Some EECS Linux systems allow remote access via the RealVNC® VNC Viewer, providing a secure (encrypted) desktop connection. This is often much faster than using X11-forwarding via SSH. Please note that, unlike with Microsoft Windows Remote Desktop connections, disconnecting the client will not leave your session open on the system but will instead end it.

  • Download the free RealVNC® Viewer
  • Connect to desktop number 99 (i.e.
  1. Download the free RealVNC® Viewer, available for Windows, MacOS, and Linux.The Apple App Store and Google Play both offer mobile versions of the RealVNC® Viewer. However they are not free.
  2. Connect to screen number 99 on a RealVNC® enabled EECS Linux system by choosing as the VNC Server. For example, to connect to, enter the following:. Do not select “Sign In” which would log you into a RealVNC account. Instead, simply press enter/return.

  1. The first time you log into a specific system, you will be asked to confirm acceptance of the server signature, much like you would with SSH:

    If you have any doubts about the authenticity of the server’s signature, you can verify it from a command line. See the FAQ below.
  2. Enter your EECS username and password:
  3. You may be prompted for DUO credentials.
    Your options:
    1. Press 1 to be sent a DUO push notification.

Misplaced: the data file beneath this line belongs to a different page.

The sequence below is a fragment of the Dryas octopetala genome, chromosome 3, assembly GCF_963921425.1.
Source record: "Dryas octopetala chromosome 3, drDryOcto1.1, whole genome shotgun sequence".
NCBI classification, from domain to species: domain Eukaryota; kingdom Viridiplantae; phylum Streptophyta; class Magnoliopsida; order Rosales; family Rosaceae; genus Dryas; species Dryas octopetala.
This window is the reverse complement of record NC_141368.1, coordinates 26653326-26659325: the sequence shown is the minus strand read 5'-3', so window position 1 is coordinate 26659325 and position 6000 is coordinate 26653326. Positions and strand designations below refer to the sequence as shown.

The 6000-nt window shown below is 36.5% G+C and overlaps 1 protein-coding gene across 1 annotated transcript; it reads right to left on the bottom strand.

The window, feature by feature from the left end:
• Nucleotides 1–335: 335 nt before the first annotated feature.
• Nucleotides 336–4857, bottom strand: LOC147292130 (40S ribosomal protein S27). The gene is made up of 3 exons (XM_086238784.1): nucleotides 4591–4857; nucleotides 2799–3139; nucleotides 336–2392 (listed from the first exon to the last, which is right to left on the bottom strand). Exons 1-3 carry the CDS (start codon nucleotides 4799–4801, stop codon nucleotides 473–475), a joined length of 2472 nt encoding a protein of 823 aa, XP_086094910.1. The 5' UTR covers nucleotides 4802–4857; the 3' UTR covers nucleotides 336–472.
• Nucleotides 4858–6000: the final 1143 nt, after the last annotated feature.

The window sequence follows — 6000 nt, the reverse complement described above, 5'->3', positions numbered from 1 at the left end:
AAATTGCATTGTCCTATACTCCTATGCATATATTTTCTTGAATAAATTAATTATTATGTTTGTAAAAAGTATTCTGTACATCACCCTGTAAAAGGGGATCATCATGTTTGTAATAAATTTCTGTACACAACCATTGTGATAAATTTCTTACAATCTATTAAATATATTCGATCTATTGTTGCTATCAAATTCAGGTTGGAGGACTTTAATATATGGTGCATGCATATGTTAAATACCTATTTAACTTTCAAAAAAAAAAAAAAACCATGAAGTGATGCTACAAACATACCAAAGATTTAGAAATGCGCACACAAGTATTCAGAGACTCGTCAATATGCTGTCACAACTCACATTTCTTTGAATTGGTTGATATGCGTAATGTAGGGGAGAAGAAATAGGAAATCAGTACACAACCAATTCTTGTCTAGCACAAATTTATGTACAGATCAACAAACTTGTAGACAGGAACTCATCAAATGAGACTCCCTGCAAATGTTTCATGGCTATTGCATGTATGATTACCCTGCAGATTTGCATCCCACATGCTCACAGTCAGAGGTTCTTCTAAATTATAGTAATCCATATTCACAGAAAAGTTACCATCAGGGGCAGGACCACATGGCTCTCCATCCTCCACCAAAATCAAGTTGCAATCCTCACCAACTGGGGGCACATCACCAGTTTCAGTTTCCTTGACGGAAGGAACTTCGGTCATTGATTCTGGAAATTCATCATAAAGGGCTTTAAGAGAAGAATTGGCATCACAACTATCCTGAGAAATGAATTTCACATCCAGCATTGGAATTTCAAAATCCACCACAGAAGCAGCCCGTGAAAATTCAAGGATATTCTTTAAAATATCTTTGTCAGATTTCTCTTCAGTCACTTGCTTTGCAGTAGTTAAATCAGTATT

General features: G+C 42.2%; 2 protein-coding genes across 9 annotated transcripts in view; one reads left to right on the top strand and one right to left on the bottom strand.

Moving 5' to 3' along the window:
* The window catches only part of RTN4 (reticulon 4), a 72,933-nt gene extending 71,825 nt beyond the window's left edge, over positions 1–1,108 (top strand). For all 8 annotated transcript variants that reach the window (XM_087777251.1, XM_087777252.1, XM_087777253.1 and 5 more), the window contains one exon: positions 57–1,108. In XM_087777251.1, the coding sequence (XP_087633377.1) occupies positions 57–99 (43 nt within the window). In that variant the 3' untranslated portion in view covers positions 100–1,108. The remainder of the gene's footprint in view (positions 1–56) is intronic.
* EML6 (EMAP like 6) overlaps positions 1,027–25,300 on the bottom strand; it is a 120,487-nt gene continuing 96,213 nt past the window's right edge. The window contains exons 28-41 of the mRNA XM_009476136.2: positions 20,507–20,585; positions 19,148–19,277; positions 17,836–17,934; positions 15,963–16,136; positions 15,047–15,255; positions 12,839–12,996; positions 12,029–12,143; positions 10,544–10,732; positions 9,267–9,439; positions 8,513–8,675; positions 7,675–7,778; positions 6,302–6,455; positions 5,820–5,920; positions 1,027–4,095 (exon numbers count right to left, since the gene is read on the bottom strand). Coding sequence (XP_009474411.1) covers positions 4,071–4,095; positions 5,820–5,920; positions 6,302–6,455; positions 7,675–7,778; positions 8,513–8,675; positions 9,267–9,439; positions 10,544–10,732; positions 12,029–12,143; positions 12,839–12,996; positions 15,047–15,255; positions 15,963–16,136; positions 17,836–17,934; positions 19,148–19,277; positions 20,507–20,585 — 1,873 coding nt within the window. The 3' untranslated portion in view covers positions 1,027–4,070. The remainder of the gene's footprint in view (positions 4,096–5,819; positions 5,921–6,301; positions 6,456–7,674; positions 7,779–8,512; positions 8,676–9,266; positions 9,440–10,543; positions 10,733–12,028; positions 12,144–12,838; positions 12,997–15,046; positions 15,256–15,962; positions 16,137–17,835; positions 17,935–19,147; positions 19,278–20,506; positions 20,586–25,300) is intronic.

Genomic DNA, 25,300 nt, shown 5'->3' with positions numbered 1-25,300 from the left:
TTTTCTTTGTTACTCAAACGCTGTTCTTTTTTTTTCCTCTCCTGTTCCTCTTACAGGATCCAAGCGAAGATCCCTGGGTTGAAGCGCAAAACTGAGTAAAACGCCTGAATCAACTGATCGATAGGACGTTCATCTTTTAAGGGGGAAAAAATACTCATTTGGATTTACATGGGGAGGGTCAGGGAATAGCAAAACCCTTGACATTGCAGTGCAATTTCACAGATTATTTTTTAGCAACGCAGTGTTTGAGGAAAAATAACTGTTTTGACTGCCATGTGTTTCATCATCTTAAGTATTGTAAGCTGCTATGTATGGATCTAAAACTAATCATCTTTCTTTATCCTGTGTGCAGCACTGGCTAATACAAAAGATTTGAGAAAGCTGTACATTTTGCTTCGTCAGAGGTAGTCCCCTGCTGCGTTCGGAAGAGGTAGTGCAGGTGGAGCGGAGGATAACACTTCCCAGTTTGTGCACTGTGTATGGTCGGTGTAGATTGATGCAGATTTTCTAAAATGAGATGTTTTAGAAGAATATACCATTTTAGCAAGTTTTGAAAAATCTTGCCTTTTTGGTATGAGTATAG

2. Press 2 to be sent a passcode via SMS
    3. Enter a passcode generated by the DUP app on your device
  4. You will be logged into a standard desktop session on the selected system. In most cases, this will be a version of the Gnome environment:
  5. When you are finished with your work, log out as you would on any standard EECS Linux system.

There are some difference between Red Hat Enterprise Linux (RHEL) 7 and 8 systems when it comes to RealVNC sessions. Please see the description of the virtual lab you are using to see which operating system is available. Once logged into a system, you can determine its operating system with the following command:

cat /etc/redhat-release
Red Hat Enterprise Linux release 8.7 (Ootpa)
Feature Red Hat Enterprise Linux 7 Red Hat Enterprise Linux 8
How Do I Screen Resolution? Screen resolution on our Red Hat 7 VNC systems is handled by the system Display dialog, found in the Application Menu under System Tools→Settings→Devices→Displays. The screen should automatically resize to fit your current window size.
Persistent Connections? Please see the FAQ below for information on how to create a persistent connection on RHEL 7 systems. On RHEL 8 systems, sessions remain persistent across disconnects. This means, if you disconnect (rather than sign out) from a RealVNC session, you will be re-connected to the same session the next time unless the system was rebooted. NOTE: The EECS IT Staff reserves the right to kill any sessions that are using an undue amount of system resources (CPU time, RAM, etc.) and make it impossible for other users to share the system. Please remember that these computers are shared resources.

How do I print to my local printer?

Just like on regular EECS Linux systems, you can print to departmental printers while connected via VNC. In addition, the VNC client will automatically add the default printer on your client computer to the list of available printers. This allows you to print a remote document directly through the VNC Viewer to your own printer. If your default printer is called “My Printer”, VNC will create a printer list entry calledMy_Printer_via_VNC_from_IPNAME where IPNAME is the network name of your client system. You can still pick any of the departmental printers from the printer list if you prefer.